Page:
Zika Virus: 3 Things to Consider if You're Planning to Travel South

The Zika virus has become a major international health concern. If you're planning a trip to Central or South America, consider these questions before you go.

The 2015-2016 winter has had its share of blizzards, cold snaps, and other wacky weather. And as spring winds down to a close, many people will be turning their attention to spring and summer vacations in warmer climates down south.

However, if you’re planning to visit parts of Central and South America, you may need to consider something beyond which hotel you want and which days to travel. You might also need to think about the Zika virus.

As anyone who reads the news is well aware, Zika is a mosquito-borne virus that has relatively minor symptoms in most adults, but which is believed to be linked severe birth defects, most notably a spike in microcephaly in Brazil.

Zika originated in Africa, but it has lately been spreading rapidly in South America and has even been found in the US.

So what should you do if you are planning to travel to Central or South America in the coming months? Here’s a guide to help you think about your travel plans. It’s also a good idea to talk with your physician or travel agent to ensure you have the latest information.

How vulnerable are you?

As mentioned above, most people who get the virus have relatively minor symptoms such as fever, rash, joint pain, and red eyes, according to the US Centers for Disease Control and Prevention. Thus, if you’re a healthy adult, the risk of traveling to a Zika-affected country might be minimal, particularly if you take steps to prevent mosquito bites, such as wearing long sleeps and insect repellent. However, if you are pregnant or trying to get pregnant, it might be a good idea to wait, the CDC says. The same holds true for the partners of pregnant women or women trying to get pregnant, since the virus can be transmitted sexually.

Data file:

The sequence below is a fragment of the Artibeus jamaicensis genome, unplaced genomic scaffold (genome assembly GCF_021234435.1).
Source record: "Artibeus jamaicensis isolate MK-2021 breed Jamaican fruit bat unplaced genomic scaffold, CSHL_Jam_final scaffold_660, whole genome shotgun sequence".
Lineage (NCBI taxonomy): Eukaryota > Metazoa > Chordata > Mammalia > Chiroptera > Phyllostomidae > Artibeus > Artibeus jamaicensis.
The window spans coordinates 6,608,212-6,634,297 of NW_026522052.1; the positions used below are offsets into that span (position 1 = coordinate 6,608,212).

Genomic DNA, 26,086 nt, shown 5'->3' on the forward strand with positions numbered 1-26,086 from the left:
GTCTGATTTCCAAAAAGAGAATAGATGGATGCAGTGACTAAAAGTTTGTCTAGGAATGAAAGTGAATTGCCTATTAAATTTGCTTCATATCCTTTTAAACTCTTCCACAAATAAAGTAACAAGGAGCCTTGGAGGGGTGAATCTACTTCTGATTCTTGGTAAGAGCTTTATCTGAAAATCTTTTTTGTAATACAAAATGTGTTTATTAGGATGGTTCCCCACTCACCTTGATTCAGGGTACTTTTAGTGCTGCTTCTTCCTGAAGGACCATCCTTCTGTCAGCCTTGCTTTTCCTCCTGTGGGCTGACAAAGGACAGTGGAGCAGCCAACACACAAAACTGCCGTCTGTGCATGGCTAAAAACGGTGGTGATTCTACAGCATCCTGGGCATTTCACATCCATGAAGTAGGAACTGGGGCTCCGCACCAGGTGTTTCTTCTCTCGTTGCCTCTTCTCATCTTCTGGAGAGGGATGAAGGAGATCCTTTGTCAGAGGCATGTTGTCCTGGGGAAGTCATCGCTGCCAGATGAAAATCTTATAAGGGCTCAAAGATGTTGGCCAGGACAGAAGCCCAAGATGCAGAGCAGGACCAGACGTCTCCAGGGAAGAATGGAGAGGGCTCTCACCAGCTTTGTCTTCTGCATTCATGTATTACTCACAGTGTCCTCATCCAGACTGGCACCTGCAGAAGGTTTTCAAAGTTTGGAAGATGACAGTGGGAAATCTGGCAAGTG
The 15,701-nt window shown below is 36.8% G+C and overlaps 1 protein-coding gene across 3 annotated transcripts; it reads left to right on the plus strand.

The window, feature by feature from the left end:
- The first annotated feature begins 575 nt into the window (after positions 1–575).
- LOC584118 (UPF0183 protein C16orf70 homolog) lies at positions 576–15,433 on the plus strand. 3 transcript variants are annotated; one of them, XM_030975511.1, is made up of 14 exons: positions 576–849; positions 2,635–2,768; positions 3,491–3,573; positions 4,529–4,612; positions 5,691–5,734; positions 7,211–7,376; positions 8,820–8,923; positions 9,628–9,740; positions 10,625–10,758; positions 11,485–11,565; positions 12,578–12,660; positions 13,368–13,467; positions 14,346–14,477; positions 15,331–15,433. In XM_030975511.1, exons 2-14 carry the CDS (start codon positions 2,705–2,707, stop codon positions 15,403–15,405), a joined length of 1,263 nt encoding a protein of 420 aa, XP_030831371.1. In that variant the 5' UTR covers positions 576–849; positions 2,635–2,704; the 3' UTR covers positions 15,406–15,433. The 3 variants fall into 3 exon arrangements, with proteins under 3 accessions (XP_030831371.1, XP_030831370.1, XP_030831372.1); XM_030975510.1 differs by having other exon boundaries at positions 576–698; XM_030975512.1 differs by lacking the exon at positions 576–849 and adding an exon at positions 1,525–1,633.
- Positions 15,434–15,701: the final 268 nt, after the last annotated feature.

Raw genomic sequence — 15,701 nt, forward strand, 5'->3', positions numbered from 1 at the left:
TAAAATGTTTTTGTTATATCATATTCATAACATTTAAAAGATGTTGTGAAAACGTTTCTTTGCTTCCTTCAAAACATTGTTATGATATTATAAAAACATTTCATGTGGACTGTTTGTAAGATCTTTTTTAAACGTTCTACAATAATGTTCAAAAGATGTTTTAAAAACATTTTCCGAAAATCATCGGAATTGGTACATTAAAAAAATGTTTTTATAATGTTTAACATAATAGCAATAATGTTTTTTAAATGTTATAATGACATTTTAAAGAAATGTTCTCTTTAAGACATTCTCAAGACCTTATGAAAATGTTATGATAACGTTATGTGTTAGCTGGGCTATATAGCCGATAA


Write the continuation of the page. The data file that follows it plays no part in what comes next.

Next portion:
Where are you going?

At the moment, the risk depends a lot on the location of your travels. Even within Brazil, certain areas have been hard hit and others have had relatively few cases of Zika. The CDC’s travel advisories currently cover nine countries in South America, 12 Caribbean islands, Mexico, and a handful of other places in the region. If you’re headed to those countries, you may want to reconsider. Even if you are going to a country that isn’t on the advisory list, you may want to consider timing: Is your destination country likely to be on the list by the summer? If so, you may want to move up your trip or cancel it altogether.

What’s the financial impact of canceling?

Health is more important than money. However, if the risk is relatively low for you, money might become a factor. Currently, some airlines are allowing free cancellations or changes for pregnant women and their families who booked travel to affected countries. Your travel insurance policy might also cover changes and cancellations — though that might depend on what type of insurance policy you purchased. TravelSafe has a good summary of the different insurance types. In general, you should be fine if you paid extra for a “cancel for any reason” policy. However, the Zika virus might not be a sufficient reason to cancel your trip if you have a standard trip cancellation policy, unless you’re pregnant or the CDC issues stronger travel warnings. If you haven’t yet booked your travel to Central or South America, it’s probably a good to spring for the “any reason” policy — just in case.

For the latest Zika news, visit our sister website, Contagion.